Labor will refer this bill to the Senate economics legislation committee for a brief inquiry. There are several concerns that need to be examined. A brief inquiry should not stop this from being properly debated and ready to go from the intended starting date of 1 January 2010. As I've said, Labor will support this bill as a first step in improving payment practices. The review should consider that the bill does not have a clear target on where average payment times should fall to and whether this should be a feature of the regime. The Payment Times Reporting Scheme is a transparency initiative to support self-regulation. Self-regulatory regimes are usually 'poor' to 'questionable' unless backed by a genuine threat of heavy-handed regulation.
Labor has concerns that a self-regulatory payment regime will not result in faster average payment times. The Senate committee should explore incentives for larger businesses to improve their payment practices. The procurement linked payment times policy does not have any incentives for large firms who do not seek government contracts. Comparable jurisdictions have implemented or are considering legislated payment times. New Zealand is consulting on legislated 20-day payment times with interest charges for payments over 20 days.
Another concern is that the bill does not require the regulator to publish average or median payment times or representative invoice sizes. The committee should explore whether the regulator must be required to release this data publicly. The committee should explore stakeholder suggestions that the reporting requirements and the definition of supply chain financing in the draft regulations are set in the legislation.
The bill intends to legislate the following brackets for reporting entities to provide information on payments made less than 21 days after the invoice is issued, between 21 and 30 days, between 31 and 60 days and more than 60 days. However, large firms, particularly those using supply chain financing, use contracted payment times of 120 days or more. The top bracket of 60 or more days allows these very long payment times to be hidden. For these reasons it is incumbent on the Senate to review this bill for its efficacy and any shortcomings.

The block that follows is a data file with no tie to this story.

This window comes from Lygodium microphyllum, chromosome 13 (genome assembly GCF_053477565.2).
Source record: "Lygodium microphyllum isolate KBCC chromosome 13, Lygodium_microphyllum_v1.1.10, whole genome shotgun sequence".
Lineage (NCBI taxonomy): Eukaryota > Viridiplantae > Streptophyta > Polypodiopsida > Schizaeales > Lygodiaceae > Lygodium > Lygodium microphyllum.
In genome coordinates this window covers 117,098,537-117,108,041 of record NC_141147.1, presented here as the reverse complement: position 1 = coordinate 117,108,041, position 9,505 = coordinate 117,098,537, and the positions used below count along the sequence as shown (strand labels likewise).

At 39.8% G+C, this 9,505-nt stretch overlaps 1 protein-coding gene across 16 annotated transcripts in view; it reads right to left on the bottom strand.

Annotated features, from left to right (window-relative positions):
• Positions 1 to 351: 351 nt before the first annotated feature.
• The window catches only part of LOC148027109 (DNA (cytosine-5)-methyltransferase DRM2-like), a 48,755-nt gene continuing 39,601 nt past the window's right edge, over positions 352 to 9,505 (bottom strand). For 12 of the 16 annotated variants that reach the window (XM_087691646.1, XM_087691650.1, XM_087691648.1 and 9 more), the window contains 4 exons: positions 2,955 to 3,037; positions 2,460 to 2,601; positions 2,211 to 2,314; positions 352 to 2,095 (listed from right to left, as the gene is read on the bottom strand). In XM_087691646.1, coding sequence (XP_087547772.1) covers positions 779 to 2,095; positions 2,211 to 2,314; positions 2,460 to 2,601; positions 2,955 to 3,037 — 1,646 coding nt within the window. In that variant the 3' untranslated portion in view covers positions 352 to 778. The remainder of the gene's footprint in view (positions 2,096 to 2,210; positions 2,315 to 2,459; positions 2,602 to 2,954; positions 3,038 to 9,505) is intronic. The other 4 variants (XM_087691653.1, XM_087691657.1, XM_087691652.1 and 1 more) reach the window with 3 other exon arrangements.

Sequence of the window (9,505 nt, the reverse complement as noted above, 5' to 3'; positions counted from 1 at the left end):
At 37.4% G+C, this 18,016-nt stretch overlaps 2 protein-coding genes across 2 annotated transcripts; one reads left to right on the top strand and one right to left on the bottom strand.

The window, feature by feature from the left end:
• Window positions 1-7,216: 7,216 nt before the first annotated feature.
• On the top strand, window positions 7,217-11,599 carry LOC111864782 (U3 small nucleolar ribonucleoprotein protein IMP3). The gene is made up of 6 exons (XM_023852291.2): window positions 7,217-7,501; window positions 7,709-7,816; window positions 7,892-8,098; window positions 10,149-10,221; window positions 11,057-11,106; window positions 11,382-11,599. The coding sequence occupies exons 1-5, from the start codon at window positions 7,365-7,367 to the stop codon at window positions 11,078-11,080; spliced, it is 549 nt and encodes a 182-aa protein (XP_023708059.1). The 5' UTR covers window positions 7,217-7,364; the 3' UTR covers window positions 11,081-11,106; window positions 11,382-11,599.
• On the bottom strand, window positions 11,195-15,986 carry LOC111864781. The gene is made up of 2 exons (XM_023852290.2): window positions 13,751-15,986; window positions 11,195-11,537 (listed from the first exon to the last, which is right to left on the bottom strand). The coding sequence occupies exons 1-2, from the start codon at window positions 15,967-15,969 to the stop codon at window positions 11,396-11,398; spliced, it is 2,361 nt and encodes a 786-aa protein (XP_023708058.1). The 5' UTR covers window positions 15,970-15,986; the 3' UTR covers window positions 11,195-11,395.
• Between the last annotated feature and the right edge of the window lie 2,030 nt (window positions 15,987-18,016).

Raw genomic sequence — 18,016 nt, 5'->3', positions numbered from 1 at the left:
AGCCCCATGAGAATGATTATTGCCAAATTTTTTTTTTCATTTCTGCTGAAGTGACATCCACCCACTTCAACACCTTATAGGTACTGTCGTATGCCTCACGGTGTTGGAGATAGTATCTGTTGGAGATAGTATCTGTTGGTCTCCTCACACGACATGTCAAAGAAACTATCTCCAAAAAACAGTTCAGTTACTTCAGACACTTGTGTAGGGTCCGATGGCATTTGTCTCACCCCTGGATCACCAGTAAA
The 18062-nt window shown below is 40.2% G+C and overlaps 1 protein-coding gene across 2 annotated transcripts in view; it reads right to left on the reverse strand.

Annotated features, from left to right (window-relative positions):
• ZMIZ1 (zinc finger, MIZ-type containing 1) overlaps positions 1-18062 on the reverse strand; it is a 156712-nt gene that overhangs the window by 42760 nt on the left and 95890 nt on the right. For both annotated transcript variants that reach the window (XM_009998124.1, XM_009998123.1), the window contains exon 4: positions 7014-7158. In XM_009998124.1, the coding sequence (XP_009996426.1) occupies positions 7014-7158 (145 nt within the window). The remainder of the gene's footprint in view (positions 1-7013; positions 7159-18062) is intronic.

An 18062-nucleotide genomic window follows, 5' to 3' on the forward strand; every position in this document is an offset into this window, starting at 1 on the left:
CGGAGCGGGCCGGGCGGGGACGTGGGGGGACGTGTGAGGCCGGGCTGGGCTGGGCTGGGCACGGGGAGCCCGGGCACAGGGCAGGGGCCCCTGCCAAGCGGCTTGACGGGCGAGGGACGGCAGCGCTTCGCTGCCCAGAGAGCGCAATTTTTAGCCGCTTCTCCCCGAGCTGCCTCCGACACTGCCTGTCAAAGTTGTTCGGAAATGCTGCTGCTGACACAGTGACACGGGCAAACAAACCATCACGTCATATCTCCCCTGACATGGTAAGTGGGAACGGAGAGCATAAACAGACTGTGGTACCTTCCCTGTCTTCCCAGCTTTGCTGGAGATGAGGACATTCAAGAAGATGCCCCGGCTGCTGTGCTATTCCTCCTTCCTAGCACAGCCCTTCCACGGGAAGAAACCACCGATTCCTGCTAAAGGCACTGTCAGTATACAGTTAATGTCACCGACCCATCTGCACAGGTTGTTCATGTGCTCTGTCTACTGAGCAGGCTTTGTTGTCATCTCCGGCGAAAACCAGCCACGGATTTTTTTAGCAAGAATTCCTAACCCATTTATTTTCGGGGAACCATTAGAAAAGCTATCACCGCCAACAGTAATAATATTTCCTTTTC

I will turn now to my local economy and how it's been hit by COVID-19. The coast's economy is built on the shoulders of industries typical of coastal regions across Australia, like tourism, hospitality, retail, food manufacturing and construction. We're a proud and hardworking community. There are 9,803 small and family businesses in my community employing 35,000 local people. There are 2,500 small and family construction businesses; 11,000 tradies; 1,061 small architectural, engineering, accounting and photography firms; and 896 small rental, hiring and real estate agent services. These businesses rely on on-time payments. When a payment is late these businesses are put at risk, a person's livelihood is put at risk.
It's been a tough year across Australia and a particularly tough year on the coast. We faced bushfires and floods before COVID-19 and COVID-19 has had a devastating impact on our local economy. When non-essential services were shut down, the coast felt it hard. On 28 May the Grattan Institute released its 'Job losses caused by COVID-19, electorate by electorate' report. Dobell saw a sharp loss of 5.7 per cent. This was devastating for a region already facing above average unemploymentin particular, youth unemploymentand underemployment before this crisis hit.
Many people have fallen through the cracks of COVID-19 support and are not receiving the help that they need. As I said, I come from a proud and hardworking community. When people are doing it tough, we pull together. I'm proud of the way we've worked together, but there comes a time when proud people need help.